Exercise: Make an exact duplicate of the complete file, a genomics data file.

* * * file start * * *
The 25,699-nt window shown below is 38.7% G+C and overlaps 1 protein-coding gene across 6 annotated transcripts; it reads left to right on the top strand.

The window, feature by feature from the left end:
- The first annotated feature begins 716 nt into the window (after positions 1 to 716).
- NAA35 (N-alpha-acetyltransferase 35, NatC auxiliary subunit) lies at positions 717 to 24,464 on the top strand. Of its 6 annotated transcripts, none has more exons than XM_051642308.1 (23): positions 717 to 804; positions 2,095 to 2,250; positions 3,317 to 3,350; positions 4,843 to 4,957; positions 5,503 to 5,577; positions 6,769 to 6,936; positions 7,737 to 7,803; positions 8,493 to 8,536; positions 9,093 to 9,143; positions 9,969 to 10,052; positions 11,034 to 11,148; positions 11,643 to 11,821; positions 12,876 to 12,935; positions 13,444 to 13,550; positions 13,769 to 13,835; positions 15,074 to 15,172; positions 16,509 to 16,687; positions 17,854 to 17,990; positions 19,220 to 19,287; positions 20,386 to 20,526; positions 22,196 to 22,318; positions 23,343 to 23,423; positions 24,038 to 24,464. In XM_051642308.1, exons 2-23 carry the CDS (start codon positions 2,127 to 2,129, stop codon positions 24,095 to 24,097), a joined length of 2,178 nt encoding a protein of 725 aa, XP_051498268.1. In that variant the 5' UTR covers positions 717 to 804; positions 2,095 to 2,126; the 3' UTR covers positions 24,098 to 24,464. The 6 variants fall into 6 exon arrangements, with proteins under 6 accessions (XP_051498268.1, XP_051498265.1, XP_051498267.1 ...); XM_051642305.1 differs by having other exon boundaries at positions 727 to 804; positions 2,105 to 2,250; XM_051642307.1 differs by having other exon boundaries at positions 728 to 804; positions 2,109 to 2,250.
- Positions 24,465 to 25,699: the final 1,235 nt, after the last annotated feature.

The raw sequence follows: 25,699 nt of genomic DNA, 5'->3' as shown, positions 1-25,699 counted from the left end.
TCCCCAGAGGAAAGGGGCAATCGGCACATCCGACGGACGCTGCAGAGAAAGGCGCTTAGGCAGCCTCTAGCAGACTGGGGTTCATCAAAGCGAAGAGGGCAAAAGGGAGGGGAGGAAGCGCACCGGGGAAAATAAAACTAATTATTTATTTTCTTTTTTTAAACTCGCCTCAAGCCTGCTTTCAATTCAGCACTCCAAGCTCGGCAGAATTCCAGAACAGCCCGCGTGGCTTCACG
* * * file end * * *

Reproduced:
The 25,699-nt window shown below is 38.7% G+C and overlaps 1 protein-coding gene across 6 annotated transcripts; it reads left to right on the top strand.

The window, feature by feature from the left end:
- The first annotated feature begins 716 nt into the window (after positions 1 to 716).
- NAA35 (N-alpha-acetyltransferase 35, NatC auxiliary subunit) lies at positions 717 to 24,464 on the top strand. Of its 6 annotated transcripts, none has more exons than XM_051642308.1 (23): positions 717 to 804; positions 2,095 to 2,250; positions 3,317 to 3,350; positions 4,843 to 4,957; positions 5,503 to 5,577; positions 6,769 to 6,936; positions 7,737 to 7,803; positions 8,493 to 8,536; positions 9,093 to 9,143; positions 9,969 to 10,052; positions 11,034 to 11,148; positions 11,643 to 11,821; positions 12,876 to 12,935; positions 13,444 to 13,550; positions 13,769 to 13,835; positions 15,074 to 15,172; positions 16,509 to 16,687; positions 17,854 to 17,990; positions 19,220 to 19,287; positions 20,386 to 20,526; positions 22,196 to 22,318; positions 23,343 to 23,423; positions 24,038 to 24,464. In XM_051642308.1, exons 2-23 carry the CDS (start codon positions 2,127 to 2,129, stop codon positions 24,095 to 24,097), a joined length of 2,178 nt encoding a protein of 725 aa, XP_051498268.1. In that variant the 5' UTR covers positions 717 to 804; positions 2,095 to 2,126; the 3' UTR covers positions 24,098 to 24,464. The 6 variants fall into 6 exon arrangements, with proteins under 6 accessions (XP_051498268.1, XP_051498265.1, XP_051498267.1 ...); XM_051642305.1 differs by having other exon boundaries at positions 727 to 804; positions 2,105 to 2,250; XM_051642307.1 differs by having other exon boundaries at positions 728 to 804; positions 2,109 to 2,250.
- Positions 24,465 to 25,699: the final 1,235 nt, after the last annotated feature.

The raw sequence follows: 25,699 nt of genomic DNA, 5'->3' as shown, positions 1-25,699 counted from the left end.
TCCCCAGAGGAAAGGGGCAATCGGCACATCCGACGGACGCTGCAGAGAAAGGCGCTTAGGCAGCCTCTAGCAGACTGGGGTTCATCAAAGCGAAGAGGGCAAAAGGGAGGGGAGGAAGCGCACCGGGGAAAATAAAACTAATTATTTATTTTCTTTTTTTAAACTCGCCTCAAGCCTGCTTTCAATTCAGCACTCCAAGCTCGGCAGAATTCCAGAACAGCCCGCGTGGCTTCACG